“Under these categorical parole programs, individuals have been able to skip the line and bypass the proper channels established by Congress,” USCIS Acting Director Ken Cuccinelli said.

“With the termination of these programs, these individuals will no longer be permitted to wait in the United States for their family-based green card to become available, consistent with the rules that apply to the rest of the world,” he added.

“USCIS is committed to exercising this limited authority in a manner that preserves the integrity of our immigration system and does not encourage aliens to unlawfully enter the United States,” Cuccinelli further stated.

Aside from the Filipino World War II Veterans Parole program, the USCIS will also be terminating Haitian Family Reunification Parole program.

While the process for the termination of these programs begins, the USCIS assured it will continue to review all remaining categorical parole programs.

“USCIS will not terminate any program until we complete required administrative changes to Form I-131, Application for Travel Document, and the form is approved for public use,” the agency said.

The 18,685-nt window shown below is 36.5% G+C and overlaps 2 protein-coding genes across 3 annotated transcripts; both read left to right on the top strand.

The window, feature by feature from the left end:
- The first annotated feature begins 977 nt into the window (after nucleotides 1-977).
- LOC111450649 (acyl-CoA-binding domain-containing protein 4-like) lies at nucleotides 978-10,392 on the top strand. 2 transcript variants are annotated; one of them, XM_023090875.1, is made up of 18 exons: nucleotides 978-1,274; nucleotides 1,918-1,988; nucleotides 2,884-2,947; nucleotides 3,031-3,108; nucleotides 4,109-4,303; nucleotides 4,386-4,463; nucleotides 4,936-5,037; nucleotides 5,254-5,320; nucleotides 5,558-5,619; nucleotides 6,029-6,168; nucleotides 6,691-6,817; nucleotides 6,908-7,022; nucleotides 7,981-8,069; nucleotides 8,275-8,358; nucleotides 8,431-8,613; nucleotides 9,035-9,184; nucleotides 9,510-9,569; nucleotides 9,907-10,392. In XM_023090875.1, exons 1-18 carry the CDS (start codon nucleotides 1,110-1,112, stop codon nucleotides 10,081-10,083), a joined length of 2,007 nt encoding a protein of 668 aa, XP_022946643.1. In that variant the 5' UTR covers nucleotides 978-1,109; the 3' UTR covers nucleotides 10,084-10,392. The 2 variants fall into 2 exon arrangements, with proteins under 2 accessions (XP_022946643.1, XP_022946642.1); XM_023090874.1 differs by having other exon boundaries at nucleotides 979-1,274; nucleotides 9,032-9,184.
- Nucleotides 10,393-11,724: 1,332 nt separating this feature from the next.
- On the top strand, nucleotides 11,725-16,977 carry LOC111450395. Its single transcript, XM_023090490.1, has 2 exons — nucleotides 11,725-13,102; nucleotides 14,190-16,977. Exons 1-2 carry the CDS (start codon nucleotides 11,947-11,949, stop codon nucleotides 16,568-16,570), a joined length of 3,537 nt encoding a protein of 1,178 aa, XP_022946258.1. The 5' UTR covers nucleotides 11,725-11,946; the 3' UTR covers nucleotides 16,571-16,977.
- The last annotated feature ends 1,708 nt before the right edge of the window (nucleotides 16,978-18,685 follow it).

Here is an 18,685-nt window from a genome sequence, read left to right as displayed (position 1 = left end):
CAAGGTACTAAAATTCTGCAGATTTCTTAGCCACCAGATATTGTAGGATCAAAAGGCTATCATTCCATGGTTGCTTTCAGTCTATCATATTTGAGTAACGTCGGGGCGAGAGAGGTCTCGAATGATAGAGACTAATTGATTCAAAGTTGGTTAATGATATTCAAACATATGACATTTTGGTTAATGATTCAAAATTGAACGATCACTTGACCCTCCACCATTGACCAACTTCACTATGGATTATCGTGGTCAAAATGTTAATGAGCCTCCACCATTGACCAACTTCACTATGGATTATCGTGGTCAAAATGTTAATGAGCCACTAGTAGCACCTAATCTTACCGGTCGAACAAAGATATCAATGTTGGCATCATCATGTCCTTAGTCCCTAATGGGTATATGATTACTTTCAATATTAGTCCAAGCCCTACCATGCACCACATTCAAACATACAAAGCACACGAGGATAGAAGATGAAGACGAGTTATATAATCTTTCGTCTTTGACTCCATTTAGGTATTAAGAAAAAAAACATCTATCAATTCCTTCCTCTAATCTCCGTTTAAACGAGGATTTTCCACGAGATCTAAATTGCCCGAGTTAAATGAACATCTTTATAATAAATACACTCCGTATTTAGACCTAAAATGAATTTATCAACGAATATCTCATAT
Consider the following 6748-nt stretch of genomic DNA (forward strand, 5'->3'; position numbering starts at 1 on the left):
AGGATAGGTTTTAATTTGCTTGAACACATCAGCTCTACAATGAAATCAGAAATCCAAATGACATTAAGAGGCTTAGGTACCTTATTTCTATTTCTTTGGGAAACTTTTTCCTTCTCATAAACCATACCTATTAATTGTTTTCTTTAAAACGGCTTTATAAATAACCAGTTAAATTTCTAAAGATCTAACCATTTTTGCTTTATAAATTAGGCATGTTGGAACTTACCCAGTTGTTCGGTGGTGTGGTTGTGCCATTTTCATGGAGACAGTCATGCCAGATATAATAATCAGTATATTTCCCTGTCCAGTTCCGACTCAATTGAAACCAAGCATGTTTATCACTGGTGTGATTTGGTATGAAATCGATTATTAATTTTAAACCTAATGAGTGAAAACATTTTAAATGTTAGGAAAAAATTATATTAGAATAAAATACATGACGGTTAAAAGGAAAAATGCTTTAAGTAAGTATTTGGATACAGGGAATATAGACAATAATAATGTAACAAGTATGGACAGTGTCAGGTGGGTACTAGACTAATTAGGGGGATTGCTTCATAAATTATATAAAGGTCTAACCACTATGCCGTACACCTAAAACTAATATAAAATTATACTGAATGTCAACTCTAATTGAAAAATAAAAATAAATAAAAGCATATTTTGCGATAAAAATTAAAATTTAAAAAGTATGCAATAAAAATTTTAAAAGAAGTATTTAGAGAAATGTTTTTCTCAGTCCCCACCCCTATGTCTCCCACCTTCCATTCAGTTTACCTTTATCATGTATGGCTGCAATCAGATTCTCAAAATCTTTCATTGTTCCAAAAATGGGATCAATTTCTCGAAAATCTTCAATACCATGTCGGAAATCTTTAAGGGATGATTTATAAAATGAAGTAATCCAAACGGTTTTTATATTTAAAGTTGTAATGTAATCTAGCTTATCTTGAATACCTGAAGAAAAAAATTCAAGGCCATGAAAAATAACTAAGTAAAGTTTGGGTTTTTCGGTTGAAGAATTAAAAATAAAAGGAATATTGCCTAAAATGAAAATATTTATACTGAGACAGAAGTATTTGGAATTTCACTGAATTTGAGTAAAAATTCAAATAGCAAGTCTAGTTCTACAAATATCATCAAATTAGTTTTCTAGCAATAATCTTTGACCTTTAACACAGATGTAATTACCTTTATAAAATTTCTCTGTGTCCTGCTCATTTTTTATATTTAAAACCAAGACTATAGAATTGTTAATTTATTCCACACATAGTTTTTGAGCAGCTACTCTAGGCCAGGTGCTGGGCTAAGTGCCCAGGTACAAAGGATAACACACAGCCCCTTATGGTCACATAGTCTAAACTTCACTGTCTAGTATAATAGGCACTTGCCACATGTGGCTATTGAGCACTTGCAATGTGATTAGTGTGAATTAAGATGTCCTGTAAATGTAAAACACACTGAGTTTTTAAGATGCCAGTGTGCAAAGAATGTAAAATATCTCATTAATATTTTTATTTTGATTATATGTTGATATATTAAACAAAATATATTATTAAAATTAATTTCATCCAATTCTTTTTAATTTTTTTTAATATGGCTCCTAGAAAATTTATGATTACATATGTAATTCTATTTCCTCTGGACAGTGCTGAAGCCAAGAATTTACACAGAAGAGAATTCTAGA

“The Paperwork Reduction Act (PRA) process will provide notice to the affected individuals, explain the reasons USCIS is taking action, and provide public comment periods on the termination of these programs,” it added.

The USCIS said current parolees will maintain their current period of parole until its expiration, unless it is otherwise terminated. Pending cases will also be processed to completion.

“In addition, parolees who have not adjusted status or been admitted may request parole under the non-categorical process by filing Form I-131, in accordance with the form instructions. Additional information on applying for non-categorical parole is available on the Humanitarian or Significant Public Benefit Parole for Individuals Outside the United States page,” the agency said.